Showing posts with label words. Show all posts
Showing posts with label words. Show all posts

Feb 16, 2022

Are You Kidding, or Are You Being Mean?

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 I taught tenth grade for decades, and one of the things I tried to make my students aware of is the difference between joking, kidding, being funny, (whatever we call it) and being cruel. One of the lamest excuses we offer for cruel behavior is "I was kidding." I asked them to consider the following things, but people on social media might take the same lessons to heart.

Is it necessary to point out differences? The other day I was sitting with several people when a woman we all know came along wearing, for the first time since I've known her, a wide-brimmed sunhat. The day was hot. She has lots of skin damage from years in the sun, and I happen to know she sees a dermatologist regularly. As she approached, the comments started. "Are you going out to pick cotton?" "Where in the world did you find that hat?" "You look like a dork."

She took it well, but come on. Was it necessary? Might they have figured out why she'd chosen a hat that provided more shade? Are baseball caps the only allowable headgear these days?

Can the person change the thing you're "joking" about? Mitch McConnell's neck draws far more comments on social media than his behavior as a political leader. Why not focus on his decisions, his comments, his actions? Are we in kindergarten, making fun of a person's looks? Not cool.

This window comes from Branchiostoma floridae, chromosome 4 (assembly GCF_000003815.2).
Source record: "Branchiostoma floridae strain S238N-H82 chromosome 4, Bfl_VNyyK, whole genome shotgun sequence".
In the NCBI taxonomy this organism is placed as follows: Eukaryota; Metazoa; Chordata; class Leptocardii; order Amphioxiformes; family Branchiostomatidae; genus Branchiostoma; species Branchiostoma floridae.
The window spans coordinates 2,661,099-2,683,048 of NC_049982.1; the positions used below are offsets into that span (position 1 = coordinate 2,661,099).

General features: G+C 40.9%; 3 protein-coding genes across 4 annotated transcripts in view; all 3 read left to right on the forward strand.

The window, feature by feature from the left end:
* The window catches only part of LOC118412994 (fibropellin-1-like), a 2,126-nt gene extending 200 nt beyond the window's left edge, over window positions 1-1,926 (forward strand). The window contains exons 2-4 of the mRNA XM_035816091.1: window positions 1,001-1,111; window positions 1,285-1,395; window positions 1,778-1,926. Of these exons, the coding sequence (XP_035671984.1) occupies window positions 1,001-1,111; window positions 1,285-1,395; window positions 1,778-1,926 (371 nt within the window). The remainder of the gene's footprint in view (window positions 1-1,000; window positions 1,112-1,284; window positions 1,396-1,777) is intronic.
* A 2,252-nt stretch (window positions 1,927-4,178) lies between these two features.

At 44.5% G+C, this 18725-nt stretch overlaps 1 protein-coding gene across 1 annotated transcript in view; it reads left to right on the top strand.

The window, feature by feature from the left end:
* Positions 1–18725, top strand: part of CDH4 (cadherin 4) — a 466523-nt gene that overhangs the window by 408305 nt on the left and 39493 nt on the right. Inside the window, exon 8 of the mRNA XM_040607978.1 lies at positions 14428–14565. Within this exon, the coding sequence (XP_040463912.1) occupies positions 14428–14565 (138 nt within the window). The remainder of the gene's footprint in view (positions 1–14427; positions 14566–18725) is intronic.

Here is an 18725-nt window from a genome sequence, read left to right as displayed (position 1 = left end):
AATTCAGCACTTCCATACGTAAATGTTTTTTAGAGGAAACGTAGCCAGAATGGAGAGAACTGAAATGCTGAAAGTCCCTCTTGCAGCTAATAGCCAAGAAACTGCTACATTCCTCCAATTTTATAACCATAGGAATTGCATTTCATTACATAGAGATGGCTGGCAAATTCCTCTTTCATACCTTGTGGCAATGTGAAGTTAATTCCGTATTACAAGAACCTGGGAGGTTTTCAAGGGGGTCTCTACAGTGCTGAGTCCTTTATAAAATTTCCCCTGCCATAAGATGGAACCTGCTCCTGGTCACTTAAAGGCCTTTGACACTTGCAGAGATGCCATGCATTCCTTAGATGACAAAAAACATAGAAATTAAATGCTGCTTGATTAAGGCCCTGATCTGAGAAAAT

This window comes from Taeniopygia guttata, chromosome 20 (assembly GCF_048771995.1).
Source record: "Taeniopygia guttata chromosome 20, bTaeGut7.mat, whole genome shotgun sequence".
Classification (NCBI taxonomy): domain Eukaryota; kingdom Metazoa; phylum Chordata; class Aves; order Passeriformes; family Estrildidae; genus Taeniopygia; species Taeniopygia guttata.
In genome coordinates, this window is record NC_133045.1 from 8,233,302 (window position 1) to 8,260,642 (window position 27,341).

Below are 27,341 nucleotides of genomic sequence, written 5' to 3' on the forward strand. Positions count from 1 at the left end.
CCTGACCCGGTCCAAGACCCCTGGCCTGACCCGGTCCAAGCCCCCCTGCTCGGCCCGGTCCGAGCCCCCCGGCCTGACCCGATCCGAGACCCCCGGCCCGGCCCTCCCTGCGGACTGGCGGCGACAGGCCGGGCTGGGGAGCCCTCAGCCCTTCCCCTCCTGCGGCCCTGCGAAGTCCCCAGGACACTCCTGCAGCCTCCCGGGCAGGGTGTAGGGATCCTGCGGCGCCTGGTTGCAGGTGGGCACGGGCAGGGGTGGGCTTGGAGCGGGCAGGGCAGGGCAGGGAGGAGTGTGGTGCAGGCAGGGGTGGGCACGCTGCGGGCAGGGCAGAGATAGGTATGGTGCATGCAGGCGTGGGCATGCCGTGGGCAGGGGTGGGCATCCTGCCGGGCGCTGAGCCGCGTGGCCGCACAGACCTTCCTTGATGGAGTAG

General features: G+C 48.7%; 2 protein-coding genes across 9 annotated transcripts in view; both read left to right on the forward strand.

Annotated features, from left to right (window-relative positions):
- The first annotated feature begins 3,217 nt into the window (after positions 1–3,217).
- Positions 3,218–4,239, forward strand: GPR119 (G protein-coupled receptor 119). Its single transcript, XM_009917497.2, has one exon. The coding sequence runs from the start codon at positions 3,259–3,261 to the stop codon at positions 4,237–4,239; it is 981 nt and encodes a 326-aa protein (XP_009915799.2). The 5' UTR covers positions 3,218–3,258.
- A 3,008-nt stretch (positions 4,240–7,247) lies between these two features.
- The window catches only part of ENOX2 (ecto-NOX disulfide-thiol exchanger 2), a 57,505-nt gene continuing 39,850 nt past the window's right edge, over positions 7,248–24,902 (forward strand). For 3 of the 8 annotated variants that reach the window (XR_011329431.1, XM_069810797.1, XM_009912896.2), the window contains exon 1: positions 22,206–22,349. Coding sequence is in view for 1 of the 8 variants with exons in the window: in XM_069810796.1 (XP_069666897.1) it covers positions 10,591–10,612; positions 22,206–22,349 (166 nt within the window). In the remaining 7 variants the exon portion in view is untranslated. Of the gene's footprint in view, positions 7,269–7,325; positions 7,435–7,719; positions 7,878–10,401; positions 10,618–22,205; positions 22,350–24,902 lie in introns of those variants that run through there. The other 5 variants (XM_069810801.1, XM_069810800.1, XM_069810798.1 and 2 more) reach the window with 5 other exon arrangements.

Would I like it if someone said something similar to/about me?  As a kid I was thin, but "skinny" was the predominant descriptor. I started asking people who said, "You're so skinny!" if they'd be okay with me saying, "You're so fat!" Often, they didn't realize that I took the word as criticism, and some claimed they considered it a compliment. No, it's not. Especially among adolescents, words like skinny and fat are never useful.

Now come the comments about political correctness and cancel culture. "We can't say anything!" some complain. They might add, "We're expected to actually think about what we say before we say it!" Gee, what a concept! 

I agree that those things can be taken too far, and terms that started out as "okay" get branded as wrong, wrong, wrong. Take retarded as an example. It simply means "slow," so originally, when it referred to those whose learning is delayed, it was descriptive. But people began using it as an insult. (This is not uncommon. It happens in language all the time, and is called lowering. For example, stink was once any smell, but over time it lowered in meaning and now is used only for bad smells.) 

When a word is used as a pejorative, it's time to find other, less offensive, words to replace it. That can be difficult. With words like retarded or crippled, replacement terms can be cumbersome, like "differently abled," and many go the same route as the originals because people use them to "joke" (meaning point out in a mean way) about differences between people.